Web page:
Do you use Bermuda (TXKF) as a NAT alternate at night?

By David Mumford


The Bermuda AIP says that they have Fire Category 9 from 07–23 local time, but also that “during uncontrolled hours of operations BFRS/ARFF will be called out at CAT 9″.

So does this mean that Fire Category 9 is essentially ALWAYS available? And how long does it really take to call them out in an emergency?

We got an answer to that question the other day, when an American Airlines B777-200 en-route from KJFK/New York to SBGL/Rio de Janeiro had to make an emergency divert to TXKF/Bermuda due to a suspected fire in the cargo hold.

ATC cleared the flight direct to TXKF/Bermuda. They advised the crew that the tower at the airport was not staffed at the time (although the runway has pilot controlled runway lighting), but that emergency services had been alerted and would be on standby for their arrival.

38 minutes later, at 12.18 am, the flight landed, and the emergency services were indeed there as promised.

The whole cargo fire thing turned out to be a false alarm, although we’re very thankful to one of the passengers–the supermodel Joan Smalls–for documenting the ordeal on social media.

We contacted the airport authority to check exactly how long they really need for emergency diverts, and whether they really do provide Fire Cat 9 in these situations. Here is their response:

“ARFF is available 24hrs and yes will be staffed at the appropriate level to be cat 9 at all times. After 2300 Local Time when the local airport is uncontrolled , ARFF requires 20 minutes for call out for such events like diversions.”

So there you have it. You can always rely on Fire Cat 9 at TXKF – just make sure you give them at least 20 minutes notice!


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  • Jim says:

    ICAO Annex 14 – RFFS Categories Based on Aircraft Length & Fuselage Width (aircraft overall length; maximum fuselage width)

    Category 1 – < 9m (29.5'); 2m (6.6')

    Category 2 – 9m (29.5') – <12m (39.4'); 2m (6.6')

    Category 3 – 12m (39.4') – <18m (59.1'); 3m (9.8')

    Category 4 – 18m (59.1') – <24m (78.7'); 4m (13.1')

    Category 5 – 24m (78.7') – <28m (91.9'); 4m (13.1')

    Category 6 – 28m (91.9') – < 39m (128.0'); 5m (16.4")

    Category 7 – 39m (128.0') -<49m (160.8'); 5m (16.4")

    Category 8 – 49m (160.8') – <61m (200.1'); 7m (23.0')

    Category 9 – 61m (200.1') – <76m (249.3'); 7m (23.0')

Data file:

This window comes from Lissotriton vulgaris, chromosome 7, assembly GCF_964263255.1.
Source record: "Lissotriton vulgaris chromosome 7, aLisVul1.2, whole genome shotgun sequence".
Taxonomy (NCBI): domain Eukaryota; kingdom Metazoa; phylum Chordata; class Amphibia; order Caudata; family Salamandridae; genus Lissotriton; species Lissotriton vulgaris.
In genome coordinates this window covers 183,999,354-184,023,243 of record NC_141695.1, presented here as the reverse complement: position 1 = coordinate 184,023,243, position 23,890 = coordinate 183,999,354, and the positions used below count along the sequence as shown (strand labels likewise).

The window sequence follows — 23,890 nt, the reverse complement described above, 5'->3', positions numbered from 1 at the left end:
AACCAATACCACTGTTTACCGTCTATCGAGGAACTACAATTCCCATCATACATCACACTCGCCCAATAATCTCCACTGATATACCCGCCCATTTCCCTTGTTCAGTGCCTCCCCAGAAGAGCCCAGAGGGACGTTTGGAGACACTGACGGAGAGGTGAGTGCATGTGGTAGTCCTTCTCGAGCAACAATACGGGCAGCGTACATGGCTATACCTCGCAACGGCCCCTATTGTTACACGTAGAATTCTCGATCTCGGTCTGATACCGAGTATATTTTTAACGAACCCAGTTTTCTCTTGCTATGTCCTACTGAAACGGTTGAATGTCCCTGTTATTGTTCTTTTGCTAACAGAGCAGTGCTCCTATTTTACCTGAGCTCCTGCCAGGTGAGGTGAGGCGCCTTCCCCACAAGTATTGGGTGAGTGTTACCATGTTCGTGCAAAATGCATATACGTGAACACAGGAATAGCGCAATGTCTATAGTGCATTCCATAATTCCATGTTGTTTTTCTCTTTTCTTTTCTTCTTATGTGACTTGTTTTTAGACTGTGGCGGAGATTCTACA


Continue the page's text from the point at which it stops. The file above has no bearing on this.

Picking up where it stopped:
Category 10 – 76m (249.3') – <90m (295.3'); 8m (26.3')

  • Johnny Holiday says:

    Actually, there’s a pretty good explanation of RFF categories here:

  • Christoph Hunziker says:

    Thank you very much, David.
    I agree, that this information should really be in AD 2.
    No flight dispatcher/pilot will normally go through GEN 4 looking for this kind of information.
    The statement in GEN 4 puts this in a bit a different context, I believe. This is not really a generic statement that the service is always available on standby outside the published hours. I would not want to plan TXKF as Enroute Alternate outside the published RFF hours, just based on this statement. Maybe this should be clarified with the Bermuda authorities.

    • David Mumford says:

      You’re right, the statement is flaky at best, particularly given where it’s located in the AIP, which is why we specifically asked them the question for this article. I might go back to them and suggest they update their AIP to have something showing under the proper category on the AD page for TXKF too!

  • Christoph Hunziker says:

    I am looking at the AIP Bermuda – Page AD 2-1-3 dated 17 AUG 17.
    Item 1 – Aerodrome Fire Fighting Category: Category 9 (0700-2300 LT).
    Where in the AIP is the sentence “during uncontrolled hours of operations BFRS/ARFF will be called out at Cat 9″ published?

    • David Mumford says:

      That sentence is there in the AIP, but not where it ought to be. Look under the CHARGES FOR AERODROME AND AIR NAVIGATION SERVICES section (GEN 4-1-1, part 2.2). They should really put that on the page for the AD too!

    • David Mumford says:

      CAT = Category. The number determines what level of support that airport provides in case of a fire emergency. Fire Cat’s run from 1 (lowest) to 10 (highest). So Fire Cat 1 is basically one guy with a bucket of sand. Fire Cat 9 is fire trucks, foam, the whole package. Goodness only knows what Fire Cat 10 involves – maybe divine intervention??

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